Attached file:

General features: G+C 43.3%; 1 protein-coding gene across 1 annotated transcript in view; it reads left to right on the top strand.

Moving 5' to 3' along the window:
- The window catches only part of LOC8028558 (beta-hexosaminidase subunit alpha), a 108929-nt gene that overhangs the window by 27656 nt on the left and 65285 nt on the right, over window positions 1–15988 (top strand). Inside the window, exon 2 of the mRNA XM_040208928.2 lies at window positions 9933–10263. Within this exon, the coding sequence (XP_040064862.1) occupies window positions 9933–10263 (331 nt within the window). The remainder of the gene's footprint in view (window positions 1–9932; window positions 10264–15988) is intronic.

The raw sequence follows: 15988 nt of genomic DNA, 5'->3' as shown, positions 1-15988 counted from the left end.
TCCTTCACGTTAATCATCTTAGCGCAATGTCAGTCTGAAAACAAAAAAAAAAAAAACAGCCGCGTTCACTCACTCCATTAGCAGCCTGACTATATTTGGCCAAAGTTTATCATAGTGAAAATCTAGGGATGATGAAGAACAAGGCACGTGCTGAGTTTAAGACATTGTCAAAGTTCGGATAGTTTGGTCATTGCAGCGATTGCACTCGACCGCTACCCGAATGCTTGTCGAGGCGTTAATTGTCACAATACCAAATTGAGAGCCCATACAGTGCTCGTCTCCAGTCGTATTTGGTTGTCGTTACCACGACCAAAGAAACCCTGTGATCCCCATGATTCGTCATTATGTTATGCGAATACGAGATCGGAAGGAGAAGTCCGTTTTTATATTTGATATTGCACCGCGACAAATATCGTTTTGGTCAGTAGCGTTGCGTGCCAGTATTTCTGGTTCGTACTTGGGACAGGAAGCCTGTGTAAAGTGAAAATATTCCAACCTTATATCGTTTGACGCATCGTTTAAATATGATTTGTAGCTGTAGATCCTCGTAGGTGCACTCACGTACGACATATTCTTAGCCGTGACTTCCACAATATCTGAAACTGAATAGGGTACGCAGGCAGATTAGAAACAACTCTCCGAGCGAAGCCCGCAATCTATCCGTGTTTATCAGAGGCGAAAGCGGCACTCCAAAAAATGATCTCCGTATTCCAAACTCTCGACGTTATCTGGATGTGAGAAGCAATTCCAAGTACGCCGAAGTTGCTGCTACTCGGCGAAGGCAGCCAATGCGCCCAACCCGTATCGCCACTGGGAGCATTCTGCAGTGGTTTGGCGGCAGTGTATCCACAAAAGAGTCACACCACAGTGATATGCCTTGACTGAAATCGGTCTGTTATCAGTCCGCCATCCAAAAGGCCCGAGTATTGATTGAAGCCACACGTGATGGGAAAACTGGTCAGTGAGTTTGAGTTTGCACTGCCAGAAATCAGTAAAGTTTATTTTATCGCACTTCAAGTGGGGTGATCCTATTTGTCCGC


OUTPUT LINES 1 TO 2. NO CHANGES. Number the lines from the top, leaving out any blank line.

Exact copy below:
General features: G+C 43.3%; 1 protein-coding gene across 1 annotated transcript in view; it reads left to right on the top strand.

Moving 5' to 3' along the window: